While Brooks acknowledges racism as a source for a lot of his anger, he says creating art from those — and other — experiences gave him a lifeline. “I was always a loner. When I was a boy I was always getting into a lot of trouble fighting with other kids. The art would calm me down. I could get involved in the art, so my parents were happy. You could say I was born an artist in a sense because I had the spirit and the energy. I didn’t have a great talent.”
The years that followed have proven that Brooks was more than talented. His successes bear that out, and his prints are in the permanent collection at the Library of Congress and the National Collection of Fine Arts at the Smithsonian Institution, among others.
A longtime resident of Ewing Township, Brooks — who holds a BA in art education and a MFA in printmaking from Indiana University — retired from the College of New Jersey eight years ago after a teaching career that spanned nearly 40 years. The college holds some 60 works that he donated before he left.
While he no longer creates art, Brooks is satisfied with leaving all of that behind him. He has no regrets about his career. However, he says, there was a price to be paid with the devotion to his art at the expense of marriage and family. Now, he says, he devotes more time to staying mentally and physically healthy and pursuing a more spiritual life.
Running concurrently at Ellarslie is the exhibition “On their Walls: Area African American Collectors and their African American Art.” It showcases works of art by a select group of African American artists collected by four local African American women.
Artist Kali McMillan guided the project. “I was approached by the museum to curate an exhibition to run concurrently with the African American Pride Festival in the park. I know several women in the area with collections of African American art. I wanted to create a show to showcase the collections in the area and highlight African American experience and art. I chose from a diverse and eclectic mix of work. While a lot of the artists are from New Jersey, not all are,” says McMillan, whose work is also in the juried exhibition.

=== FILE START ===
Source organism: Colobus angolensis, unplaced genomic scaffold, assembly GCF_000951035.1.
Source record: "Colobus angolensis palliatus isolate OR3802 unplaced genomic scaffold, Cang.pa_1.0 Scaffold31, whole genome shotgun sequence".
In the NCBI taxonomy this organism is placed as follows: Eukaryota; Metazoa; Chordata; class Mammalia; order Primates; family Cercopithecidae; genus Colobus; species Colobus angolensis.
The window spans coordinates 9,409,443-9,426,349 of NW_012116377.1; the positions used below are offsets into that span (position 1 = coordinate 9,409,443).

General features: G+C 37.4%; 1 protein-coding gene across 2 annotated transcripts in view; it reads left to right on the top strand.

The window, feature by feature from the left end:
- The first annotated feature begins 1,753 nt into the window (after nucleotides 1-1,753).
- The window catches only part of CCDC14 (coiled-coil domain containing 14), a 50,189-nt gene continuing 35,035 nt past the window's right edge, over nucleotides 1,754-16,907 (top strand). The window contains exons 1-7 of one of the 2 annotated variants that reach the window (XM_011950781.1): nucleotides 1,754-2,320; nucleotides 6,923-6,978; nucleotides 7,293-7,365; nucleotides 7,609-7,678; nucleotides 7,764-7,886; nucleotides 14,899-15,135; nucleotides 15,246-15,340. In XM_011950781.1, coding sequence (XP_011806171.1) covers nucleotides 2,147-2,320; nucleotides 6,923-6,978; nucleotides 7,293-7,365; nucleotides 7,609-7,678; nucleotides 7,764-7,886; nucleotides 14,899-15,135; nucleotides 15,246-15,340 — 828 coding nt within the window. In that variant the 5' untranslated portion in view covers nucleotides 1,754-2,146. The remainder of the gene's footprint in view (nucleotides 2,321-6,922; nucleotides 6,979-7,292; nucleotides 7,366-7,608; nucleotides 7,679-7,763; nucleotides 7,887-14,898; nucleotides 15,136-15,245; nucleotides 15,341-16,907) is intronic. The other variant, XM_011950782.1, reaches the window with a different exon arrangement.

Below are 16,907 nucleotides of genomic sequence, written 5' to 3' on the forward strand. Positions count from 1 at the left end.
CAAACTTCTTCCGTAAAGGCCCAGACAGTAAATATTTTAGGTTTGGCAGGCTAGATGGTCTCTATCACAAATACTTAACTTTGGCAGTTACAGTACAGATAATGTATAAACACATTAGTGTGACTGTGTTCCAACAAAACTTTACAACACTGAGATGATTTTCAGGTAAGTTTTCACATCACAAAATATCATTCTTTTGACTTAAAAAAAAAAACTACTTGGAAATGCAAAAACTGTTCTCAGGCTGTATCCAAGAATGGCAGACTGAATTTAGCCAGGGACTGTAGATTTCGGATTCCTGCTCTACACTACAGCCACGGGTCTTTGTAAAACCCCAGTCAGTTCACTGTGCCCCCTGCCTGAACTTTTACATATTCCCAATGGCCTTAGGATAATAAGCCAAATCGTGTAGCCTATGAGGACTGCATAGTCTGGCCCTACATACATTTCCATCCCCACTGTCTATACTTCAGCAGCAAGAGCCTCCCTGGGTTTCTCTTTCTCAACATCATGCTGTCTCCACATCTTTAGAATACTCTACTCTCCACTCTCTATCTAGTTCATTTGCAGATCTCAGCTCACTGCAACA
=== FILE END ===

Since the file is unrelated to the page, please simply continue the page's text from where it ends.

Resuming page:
McMillan, formerly of West Windsor and known to the museum, now lives in Cincinnati, where she works as a cataloger at an estate auction house. She received her BA in art and art history from Colgate University and earned her MA in art history from the University of Glasgow: Christie’s Education, London. As a photographer, McMillan has exhibited work both in the U.S. and abroad. She was selected as an emerging photographer at Milk Underground Gallery NYC in the fall of 2011.
“This exhibition is not only an assortment of fantastic works held in private collections created by a wide range of African American artists, but it visually translates the role of ritual and tradition in the African American experience and shows how artists use their lives and stories to convey these multi-generational values,” says McMillan.
The exhibition includes pieces collected by New Jersey resident Diana Tyson, who also fosters the development of emerging female African artists, including Mercy Moyo. Asked why she collects art, Tyson says, “My collection reflects my life: experiences that I have had, social commentary, and flights of fantasy inspired by abstract works.”
The highlight of the show is a group of five original serigraphs by Romare Bearden from his Prevalence of a Ritual portfolio. Bearden was one of the first African Americans to have a solo exhibit at the Museum of Modern art in New York City. His work visualized the African American experience: ritual and faith.
Other artists in the exhibition are Ann Tanksley, Tom Malloy, Cassandra Gittens, Richard Mayhew, Louis Delsarte, Alonzo Adams, Frank Morrison, Mikalene Thomas, Janet Taylor Pickett, Sandford Biggers, Charlie Palmer, Dean Mitchell, and Ellen Powell Tiberino.
McMillan concludes: “This exhibition is another way to experience and celebrate African American experience, and I hope that the viewers take away an understanding and appreciation for the work and the practice.”
... of Color: The African American Experience, through Sunday, August 30. Gallery talk Sunday, August 9, at 2 p.m.
On Their Walls: Area African American Collectors and Their African American Art, through Sunday, September 13. Gallery talk Sunday, July 26, 2 p.m.
The exhibits are displayed in conjunction with the Trenton African American Cultural Festival, Saturday, August 15.
Trenton City Museum at Ellarslie, Cadwalader Park. Tuesdays to Saturdays 11 a.m. to 3 p.m., Sundays 1 to 4 p.m. Free. 609-989-1191 or www.ellarslie.org.